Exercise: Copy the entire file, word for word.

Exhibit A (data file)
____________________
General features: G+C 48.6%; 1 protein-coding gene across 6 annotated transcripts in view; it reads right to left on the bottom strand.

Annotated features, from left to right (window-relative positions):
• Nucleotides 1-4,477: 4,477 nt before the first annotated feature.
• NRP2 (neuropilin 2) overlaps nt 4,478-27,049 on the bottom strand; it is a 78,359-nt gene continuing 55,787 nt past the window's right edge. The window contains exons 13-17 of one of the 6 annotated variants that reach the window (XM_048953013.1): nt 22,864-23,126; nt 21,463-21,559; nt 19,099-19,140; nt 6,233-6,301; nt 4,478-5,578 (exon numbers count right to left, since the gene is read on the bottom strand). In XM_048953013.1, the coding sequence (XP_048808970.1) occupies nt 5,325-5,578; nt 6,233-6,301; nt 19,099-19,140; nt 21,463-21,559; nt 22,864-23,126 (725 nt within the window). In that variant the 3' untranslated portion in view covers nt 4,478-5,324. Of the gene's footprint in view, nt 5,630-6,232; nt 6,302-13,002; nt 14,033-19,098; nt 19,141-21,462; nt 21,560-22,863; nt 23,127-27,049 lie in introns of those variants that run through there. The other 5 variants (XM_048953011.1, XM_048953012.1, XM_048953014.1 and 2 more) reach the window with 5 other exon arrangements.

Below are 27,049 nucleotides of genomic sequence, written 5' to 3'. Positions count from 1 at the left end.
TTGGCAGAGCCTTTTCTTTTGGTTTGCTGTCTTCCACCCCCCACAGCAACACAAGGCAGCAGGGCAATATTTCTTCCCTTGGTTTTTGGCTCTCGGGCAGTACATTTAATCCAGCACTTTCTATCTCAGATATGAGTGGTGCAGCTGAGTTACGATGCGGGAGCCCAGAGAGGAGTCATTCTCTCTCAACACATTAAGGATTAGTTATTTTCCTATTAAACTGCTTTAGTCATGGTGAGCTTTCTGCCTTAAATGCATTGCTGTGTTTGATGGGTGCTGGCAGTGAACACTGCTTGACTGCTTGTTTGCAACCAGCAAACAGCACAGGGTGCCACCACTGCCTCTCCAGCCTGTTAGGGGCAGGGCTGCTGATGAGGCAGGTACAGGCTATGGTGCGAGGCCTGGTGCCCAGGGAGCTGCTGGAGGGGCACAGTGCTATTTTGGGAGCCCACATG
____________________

General features: G+C 48.6%; 1 protein-coding gene across 6 annotated transcripts in view; it reads right to left on the bottom strand.

Annotated features, from left to right (window-relative positions):
• Nucleotides 1-4,477: 4,477 nt before the first annotated feature.
• NRP2 (neuropilin 2) overlaps nt 4,478-27,049 on the bottom strand; it is a 78,359-nt gene continuing 55,787 nt past the window's right edge. The window contains exons 13-17 of one of the 6 annotated variants that reach the window (XM_048953013.1): nt 22,864-23,126; nt 21,463-21,559; nt 19,099-19,140; nt 6,233-6,301; nt 4,478-5,578 (exon numbers count right to left, since the gene is read on the bottom strand). In XM_048953013.1, the coding sequence (XP_048808970.1) occupies nt 5,325-5,578; nt 6,233-6,301; nt 19,099-19,140; nt 21,463-21,559; nt 22,864-23,126 (725 nt within the window). In that variant the 3' untranslated portion in view covers nt 4,478-5,324. Of the gene's footprint in view, nt 5,630-6,232; nt 6,302-13,002; nt 14,033-19,098; nt 19,141-21,462; nt 21,560-22,863; nt 23,127-27,049 lie in introns of those variants that run through there. The other 5 variants (XM_048953011.1, XM_048953012.1, XM_048953014.1 and 2 more) reach the window with 5 other exon arrangements.

Below are 27,049 nucleotides of genomic sequence, written 5' to 3'. Positions count from 1 at the left end.
TTGGCAGAGCCTTTTCTTTTGGTTTGCTGTCTTCCACCCCCCACAGCAACACAAGGCAGCAGGGCAATATTTCTTCCCTTGGTTTTTGGCTCTCGGGCAGTACATTTAATCCAGCACTTTCTATCTCAGATATGAGTGGTGCAGCTGAGTTACGATGCGGGAGCCCAGAGAGGAGTCATTCTCTCTCAACACATTAAGGATTAGTTATTTTCCTATTAAACTGCTTTAGTCATGGTGAGCTTTCTGCCTTAAATGCATTGCTGTGTTTGATGGGTGCTGGCAGTGAACACTGCTTGACTGCTTGTTTGCAACCAGCAAACAGCACAGGGTGCCACCACTGCCTCTCCAGCCTGTTAGGGGCAGGGCTGCTGATGAGGCAGGTACAGGCTATGGTGCGAGGCCTGGTGCCCAGGGAGCTGCTGGAGGGGCACAGTGCTATTTTGGGAGCCCACATG